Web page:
Copyright © 1996, 1997, 2000, 2001 by Galen Daryl Knight and VitaleTherapeutics, Inc.


Ironically, solvation in protic solvents such as water may favor removal of the calcium oxide bridging structure with a net dehydration of the sulfenate-linked benzyl derivative. The dehydrated form (M=560.69614), which should be quite lipophilic and widely distributed in tissues, may serve as an amide analogue (derivatized imidate) to block hydrolytic degradation of added and endogenously produced vitaletheine modulators. To prove this hypothetical activity, synergy between vitalethine and the benzyl derivative will have to be established.

At the same time, part of the proven therapeutic value for the benzyl derivative probably stems from the fact that it does not require monooxygenase activity for activation to the sulfenic acid of vitaletheine. Non-enzymic activation probably requires two physical processes, an equilibrium favoring at least temporary restoration of a calcium or similar cationic bridge followed by removal of the cation, this time without an associated dehydration. The first condition might be most prevalent in rapidly dividing cells, since higher intracellular calcium concentrations are associated with proliferative responses. It follows that nonenzymic activation of the benzyl derivative in resting cells might be less prevalent than in rapidly dividing cells since calcium is maintained at a low level in the former. This particular hypothesis, activation of the prodrug by changes in calcium concentrations, helps to explain why the benzyl derivative is effective in treating myeloma at concentrations 1,000 to 3,000 times higher than those concentrations of vitalethine found to be most effective in treating melanoma. Whether or not this proposed selective mechanism in any way assists in the recognition and elimination of tumor cells by the immune system is not yet known, but it is clear that the benzyl derivative has therapeutic advantages over those demonstrated for vitalethine.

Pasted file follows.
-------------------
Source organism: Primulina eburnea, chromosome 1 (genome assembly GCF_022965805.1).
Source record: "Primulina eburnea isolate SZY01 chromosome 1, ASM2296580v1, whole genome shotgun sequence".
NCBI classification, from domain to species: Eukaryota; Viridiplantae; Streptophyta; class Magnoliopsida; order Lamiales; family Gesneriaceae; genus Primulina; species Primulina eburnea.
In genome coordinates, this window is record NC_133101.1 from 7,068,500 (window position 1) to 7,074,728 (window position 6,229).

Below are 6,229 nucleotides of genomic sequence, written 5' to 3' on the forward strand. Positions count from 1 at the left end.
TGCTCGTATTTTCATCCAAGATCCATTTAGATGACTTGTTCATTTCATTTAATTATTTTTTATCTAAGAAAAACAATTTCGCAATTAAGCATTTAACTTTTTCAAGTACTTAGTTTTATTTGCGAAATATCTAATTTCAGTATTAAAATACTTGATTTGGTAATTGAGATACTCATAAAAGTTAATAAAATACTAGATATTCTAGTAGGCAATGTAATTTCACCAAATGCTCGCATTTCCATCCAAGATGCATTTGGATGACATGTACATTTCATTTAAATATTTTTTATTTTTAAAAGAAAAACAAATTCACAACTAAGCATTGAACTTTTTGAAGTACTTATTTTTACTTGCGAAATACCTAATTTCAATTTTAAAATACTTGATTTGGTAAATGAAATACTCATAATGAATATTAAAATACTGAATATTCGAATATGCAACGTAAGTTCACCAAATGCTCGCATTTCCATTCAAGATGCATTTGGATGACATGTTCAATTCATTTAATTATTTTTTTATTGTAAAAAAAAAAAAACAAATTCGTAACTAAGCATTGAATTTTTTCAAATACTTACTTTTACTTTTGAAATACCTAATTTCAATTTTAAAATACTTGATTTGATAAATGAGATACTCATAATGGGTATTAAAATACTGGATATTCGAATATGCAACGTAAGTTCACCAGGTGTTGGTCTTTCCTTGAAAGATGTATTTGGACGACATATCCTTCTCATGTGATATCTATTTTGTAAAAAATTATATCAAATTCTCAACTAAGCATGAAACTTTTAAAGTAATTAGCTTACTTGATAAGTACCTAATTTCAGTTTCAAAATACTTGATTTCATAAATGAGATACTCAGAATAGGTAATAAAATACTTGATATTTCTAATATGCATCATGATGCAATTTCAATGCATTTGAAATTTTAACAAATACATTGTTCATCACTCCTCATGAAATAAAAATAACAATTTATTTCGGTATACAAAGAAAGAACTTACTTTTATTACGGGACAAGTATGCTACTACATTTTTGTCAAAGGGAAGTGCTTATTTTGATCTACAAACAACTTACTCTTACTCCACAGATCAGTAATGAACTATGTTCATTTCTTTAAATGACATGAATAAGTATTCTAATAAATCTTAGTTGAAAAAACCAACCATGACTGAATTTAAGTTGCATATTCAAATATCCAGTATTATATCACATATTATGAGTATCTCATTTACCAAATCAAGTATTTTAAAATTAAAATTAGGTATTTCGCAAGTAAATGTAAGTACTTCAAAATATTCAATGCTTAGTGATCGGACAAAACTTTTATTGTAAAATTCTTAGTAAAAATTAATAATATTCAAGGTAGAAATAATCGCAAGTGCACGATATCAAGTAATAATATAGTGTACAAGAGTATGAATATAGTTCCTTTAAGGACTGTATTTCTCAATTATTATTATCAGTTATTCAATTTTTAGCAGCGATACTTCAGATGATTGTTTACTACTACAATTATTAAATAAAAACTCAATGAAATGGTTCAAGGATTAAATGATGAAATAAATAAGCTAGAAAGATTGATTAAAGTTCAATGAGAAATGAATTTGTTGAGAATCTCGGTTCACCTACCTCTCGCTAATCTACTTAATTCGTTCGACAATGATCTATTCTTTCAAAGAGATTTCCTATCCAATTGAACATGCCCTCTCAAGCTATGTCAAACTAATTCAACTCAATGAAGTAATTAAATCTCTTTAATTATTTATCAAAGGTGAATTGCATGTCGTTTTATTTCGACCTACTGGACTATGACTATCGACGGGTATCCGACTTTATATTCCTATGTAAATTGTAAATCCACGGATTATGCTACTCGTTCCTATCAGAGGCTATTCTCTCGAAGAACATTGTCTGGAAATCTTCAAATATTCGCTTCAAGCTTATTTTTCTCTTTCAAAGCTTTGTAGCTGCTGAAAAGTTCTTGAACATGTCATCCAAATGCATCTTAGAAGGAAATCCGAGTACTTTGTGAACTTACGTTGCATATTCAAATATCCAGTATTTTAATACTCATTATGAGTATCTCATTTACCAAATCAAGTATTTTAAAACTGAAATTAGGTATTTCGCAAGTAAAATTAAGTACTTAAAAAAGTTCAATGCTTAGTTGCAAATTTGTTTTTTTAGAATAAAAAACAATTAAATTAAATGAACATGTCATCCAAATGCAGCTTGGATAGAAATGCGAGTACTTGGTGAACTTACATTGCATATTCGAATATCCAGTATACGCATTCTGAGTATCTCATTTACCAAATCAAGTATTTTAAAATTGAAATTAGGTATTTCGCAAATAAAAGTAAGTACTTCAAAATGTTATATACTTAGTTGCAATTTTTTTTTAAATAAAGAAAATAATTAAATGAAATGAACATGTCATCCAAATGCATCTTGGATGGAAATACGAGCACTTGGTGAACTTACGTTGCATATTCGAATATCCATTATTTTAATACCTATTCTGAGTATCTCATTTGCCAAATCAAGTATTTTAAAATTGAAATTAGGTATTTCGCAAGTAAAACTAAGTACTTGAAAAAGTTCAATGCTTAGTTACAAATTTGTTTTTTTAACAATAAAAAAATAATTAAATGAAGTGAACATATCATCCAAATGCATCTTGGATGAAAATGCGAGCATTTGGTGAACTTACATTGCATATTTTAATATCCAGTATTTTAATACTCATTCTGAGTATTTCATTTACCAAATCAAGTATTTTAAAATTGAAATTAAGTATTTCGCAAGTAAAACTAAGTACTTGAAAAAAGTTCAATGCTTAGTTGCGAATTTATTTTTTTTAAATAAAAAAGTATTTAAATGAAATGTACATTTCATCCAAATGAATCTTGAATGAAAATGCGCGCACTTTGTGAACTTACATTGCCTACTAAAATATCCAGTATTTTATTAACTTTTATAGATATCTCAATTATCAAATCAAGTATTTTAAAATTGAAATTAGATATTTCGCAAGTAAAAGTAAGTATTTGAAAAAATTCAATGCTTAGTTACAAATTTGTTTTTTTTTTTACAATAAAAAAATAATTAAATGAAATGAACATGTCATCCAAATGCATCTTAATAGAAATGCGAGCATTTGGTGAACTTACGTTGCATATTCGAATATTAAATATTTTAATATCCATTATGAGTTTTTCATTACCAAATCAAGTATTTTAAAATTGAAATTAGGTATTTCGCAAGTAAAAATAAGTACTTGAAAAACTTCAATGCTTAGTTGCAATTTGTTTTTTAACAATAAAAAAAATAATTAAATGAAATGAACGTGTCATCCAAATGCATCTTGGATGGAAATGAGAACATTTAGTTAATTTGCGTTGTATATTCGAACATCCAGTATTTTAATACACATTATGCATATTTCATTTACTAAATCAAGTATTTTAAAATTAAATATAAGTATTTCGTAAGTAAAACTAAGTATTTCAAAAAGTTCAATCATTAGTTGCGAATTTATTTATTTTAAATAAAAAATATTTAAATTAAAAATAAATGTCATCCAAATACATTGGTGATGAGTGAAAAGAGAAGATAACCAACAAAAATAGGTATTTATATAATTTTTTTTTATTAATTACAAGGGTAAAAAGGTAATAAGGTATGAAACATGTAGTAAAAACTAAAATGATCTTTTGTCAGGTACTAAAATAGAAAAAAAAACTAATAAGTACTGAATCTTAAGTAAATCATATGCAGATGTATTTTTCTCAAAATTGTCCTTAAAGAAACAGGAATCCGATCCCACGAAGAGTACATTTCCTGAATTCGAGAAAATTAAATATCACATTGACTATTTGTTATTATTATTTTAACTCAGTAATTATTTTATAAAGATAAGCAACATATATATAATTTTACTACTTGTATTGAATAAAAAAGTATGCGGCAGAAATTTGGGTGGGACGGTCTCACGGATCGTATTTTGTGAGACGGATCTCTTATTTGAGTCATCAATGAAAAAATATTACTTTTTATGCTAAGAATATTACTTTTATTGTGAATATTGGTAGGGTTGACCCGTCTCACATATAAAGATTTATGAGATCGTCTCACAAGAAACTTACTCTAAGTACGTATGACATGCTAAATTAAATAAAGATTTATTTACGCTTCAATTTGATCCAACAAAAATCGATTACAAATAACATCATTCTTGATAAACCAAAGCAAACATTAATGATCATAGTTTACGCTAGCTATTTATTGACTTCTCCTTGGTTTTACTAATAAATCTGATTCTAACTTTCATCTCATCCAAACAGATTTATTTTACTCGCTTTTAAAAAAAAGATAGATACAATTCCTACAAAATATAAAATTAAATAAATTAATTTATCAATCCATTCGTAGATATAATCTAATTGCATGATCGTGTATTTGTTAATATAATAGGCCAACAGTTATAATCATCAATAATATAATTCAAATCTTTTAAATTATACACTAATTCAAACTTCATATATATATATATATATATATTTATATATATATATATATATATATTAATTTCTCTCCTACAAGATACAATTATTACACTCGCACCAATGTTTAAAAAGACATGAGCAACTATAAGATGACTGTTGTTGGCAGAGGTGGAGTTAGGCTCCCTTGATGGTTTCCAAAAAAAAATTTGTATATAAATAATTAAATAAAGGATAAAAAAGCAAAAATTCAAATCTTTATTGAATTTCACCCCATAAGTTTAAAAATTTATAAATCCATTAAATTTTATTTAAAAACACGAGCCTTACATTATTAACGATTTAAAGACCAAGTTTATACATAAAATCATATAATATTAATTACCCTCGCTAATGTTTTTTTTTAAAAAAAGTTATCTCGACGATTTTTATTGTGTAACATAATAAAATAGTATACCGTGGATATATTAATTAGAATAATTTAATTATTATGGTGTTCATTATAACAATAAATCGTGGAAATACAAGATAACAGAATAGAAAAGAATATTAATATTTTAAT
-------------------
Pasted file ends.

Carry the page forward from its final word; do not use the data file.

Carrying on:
It is not clear whether the same potencies holds for all salt complexes of the benzyl derivative, the calcium one having been tested most extensively, nor is it clear whether an undesirable rearrangement to vitaletheine V4 is necessarily precluded by all salt complexes. It is clear from these concerns that over extrapolation of the therapeutic effects of one particular salt complex can be disastrous and that more formulation work is needed. These concerns are justified by the known toxicity and carcinogenicity of many common cations that have tenacious affinities for sulfur compounds such as lead, cadmium, and nickel. Since some of the vitaletheine modultors have been shown to have remarkable long-term potencies in the treatment of cancer in laboratory models, the carcinogenicity of the heavy metals may be explained, in part, by their abilities to disrupt the biochemical equilibriums of the vitaletheine modulators


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